We wish to acknowledge Anita Cholewa, Jacqueline Kallunki, and George Yatskievych for contributions to earlier versions of this manuscript. We also thank two anonymous reviewers whose constructive comments helped improve this manuscript and the American Society of Plant Taxonomists for waiving the fee to make this publication Open Access.

Author Contributions

RKR wrote the draft manuscript and made substantive editorial comments throughout. HTS added substantive comments and oversaw the revision and submission process. BT added substantive editorial comments throughout. JAM and CJF worked on earlier drafts and provided comments. LAP, LPL, and LCM supplied comments and additions throughout.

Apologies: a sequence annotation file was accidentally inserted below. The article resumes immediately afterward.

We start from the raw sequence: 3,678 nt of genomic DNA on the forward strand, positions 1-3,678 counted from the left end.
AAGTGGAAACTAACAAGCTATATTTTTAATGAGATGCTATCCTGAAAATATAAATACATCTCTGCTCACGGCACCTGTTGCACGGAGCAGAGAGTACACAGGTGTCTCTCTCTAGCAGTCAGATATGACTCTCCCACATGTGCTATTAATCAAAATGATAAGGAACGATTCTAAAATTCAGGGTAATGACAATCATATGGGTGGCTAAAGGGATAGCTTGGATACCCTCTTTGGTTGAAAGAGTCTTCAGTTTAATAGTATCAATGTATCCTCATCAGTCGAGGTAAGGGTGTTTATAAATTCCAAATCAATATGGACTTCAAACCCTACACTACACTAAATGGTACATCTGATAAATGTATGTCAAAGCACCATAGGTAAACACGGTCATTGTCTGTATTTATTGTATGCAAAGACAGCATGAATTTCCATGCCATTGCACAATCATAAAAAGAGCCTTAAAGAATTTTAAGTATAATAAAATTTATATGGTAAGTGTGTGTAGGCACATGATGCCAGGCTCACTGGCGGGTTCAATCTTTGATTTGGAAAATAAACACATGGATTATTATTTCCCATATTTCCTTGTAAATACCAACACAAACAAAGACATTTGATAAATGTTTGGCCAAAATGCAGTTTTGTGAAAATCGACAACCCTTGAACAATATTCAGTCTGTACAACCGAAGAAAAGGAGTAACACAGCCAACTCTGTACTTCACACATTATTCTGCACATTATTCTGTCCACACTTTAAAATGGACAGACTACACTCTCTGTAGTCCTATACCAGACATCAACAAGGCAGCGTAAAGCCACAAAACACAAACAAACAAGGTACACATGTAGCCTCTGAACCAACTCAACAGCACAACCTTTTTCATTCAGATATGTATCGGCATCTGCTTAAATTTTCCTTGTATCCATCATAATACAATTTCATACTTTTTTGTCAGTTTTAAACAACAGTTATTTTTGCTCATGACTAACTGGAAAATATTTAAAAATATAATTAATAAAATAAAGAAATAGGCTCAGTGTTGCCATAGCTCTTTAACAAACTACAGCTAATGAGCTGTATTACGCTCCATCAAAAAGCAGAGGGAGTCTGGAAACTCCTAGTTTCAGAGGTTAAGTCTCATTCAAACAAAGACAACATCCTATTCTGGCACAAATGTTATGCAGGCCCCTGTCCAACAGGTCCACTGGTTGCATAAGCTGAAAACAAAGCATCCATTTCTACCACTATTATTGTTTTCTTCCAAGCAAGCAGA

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© copyright 2019 by the American Society of Plant Taxonomists
Richard K. Rabeler, Harlan T. Svoboda, Barbara Thiers, L. Alan Prather, James A. Macklin, Laura P. Lagomarsino, Lucas C. Majure, and Carolyn J. Ferguson "Herbarium Practices and Ethics, III," Systematic Botany 44(1), 7-13, (5 February 2019).
Published: 5 February 2019
Best practices
collections management
natural history collections